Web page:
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The Sacramento Food Film Festival returns with a scrumptious selection of meals and reels

The Sacramento Food Film Festival returns with a scrumptious selection of meals and reels

Image courtesy of Food Literacy Center

Get ready for a visual feast as the Sacramento Food Film Festival returns for its sixth year April 1-8.

The festivities—which pair cinematic experiences with culinary ones—kicks off with a free short films screening, during which top area chefs Chris Barnum-Dann of Localis, Patricio Wise of Nixtaco, Aimal Formoli of Formoli’s Bistro, and Billy Ngo and Tyler Bond of Kru will create small plates thematically aligned to the movies. On April 4, the culinary students of American River College will provide seasonal bites for viewers to nibble on while watching the 2016 food documentary Sustainable, followed by a Q&A with the film's director, Matt Wechsler.

Photo courtesy of Food Literacy Center

At the grand finale on April 8 foodie film buffs can sip cocktails mixed by the Sacramento Bartenders Guild and curated by local Instagram stars Bourbon Babes while watching a selection of bourbon-themed short films. Chefs Misty Olsen Greene (Hawks Provisions & Public House) and Jason Azevedo (Hock Farm) will provide the Southern eats.

This time around, the festival is focusing on fewer programs in larger venues to accommodate the expected turnout. “Each year the event has grown in terms of the number of people who want to go to the big events,” says Amber Stott, executive director of the Food Literacy Center, which is the host and beneficiary of the cine-fest. “Last year, both the premiere and the finale sold out, and we were in spaces that were limited to 100-person capacity.” This year screenings will accommodate as many as 400 (even with the increased seating, one of the four programs—a screening of the documentary City of Gold, about the Pulitzer Prize-winning food critic Jonathan Gold—has sold out).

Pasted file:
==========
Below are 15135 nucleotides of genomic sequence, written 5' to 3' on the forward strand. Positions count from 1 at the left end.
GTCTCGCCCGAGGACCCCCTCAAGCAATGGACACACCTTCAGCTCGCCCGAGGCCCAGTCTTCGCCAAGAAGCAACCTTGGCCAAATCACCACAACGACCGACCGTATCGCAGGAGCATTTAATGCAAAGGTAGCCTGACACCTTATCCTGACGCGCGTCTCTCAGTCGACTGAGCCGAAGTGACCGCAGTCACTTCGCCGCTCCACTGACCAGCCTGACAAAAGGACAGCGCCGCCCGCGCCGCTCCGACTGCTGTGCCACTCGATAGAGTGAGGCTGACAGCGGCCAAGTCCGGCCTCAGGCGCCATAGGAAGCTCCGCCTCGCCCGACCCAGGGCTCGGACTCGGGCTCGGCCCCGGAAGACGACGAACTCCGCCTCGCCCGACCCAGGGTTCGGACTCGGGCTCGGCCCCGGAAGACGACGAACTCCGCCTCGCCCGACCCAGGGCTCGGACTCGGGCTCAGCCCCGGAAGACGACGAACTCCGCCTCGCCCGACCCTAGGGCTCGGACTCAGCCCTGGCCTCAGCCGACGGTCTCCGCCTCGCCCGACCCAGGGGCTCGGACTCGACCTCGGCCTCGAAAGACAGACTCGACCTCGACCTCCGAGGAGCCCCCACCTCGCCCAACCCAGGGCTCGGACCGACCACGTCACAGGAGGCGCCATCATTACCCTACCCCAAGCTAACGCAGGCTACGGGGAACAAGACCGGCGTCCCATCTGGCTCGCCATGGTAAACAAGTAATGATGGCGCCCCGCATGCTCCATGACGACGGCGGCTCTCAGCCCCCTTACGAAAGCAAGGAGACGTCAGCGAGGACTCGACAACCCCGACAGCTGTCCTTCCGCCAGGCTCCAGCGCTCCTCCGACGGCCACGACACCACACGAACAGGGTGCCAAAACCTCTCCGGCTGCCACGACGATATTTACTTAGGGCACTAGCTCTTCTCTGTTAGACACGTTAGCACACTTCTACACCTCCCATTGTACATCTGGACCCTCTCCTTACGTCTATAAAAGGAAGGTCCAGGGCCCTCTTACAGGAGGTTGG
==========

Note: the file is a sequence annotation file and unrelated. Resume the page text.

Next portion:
For Stott, the festival gives the community another reason to come together and celebrate Sacramento’s growing culinary culture. “I love our food movement. It’s extremely collaborative,” she says. “We’re working with so many partners: the Sacramento Food Bank, Sacramento Public Library, Slow Food Sacramento, Farm-to-Fork—everybody is at the table.”

For more information and to purchase tickets, visit foodliteracycenter.org.

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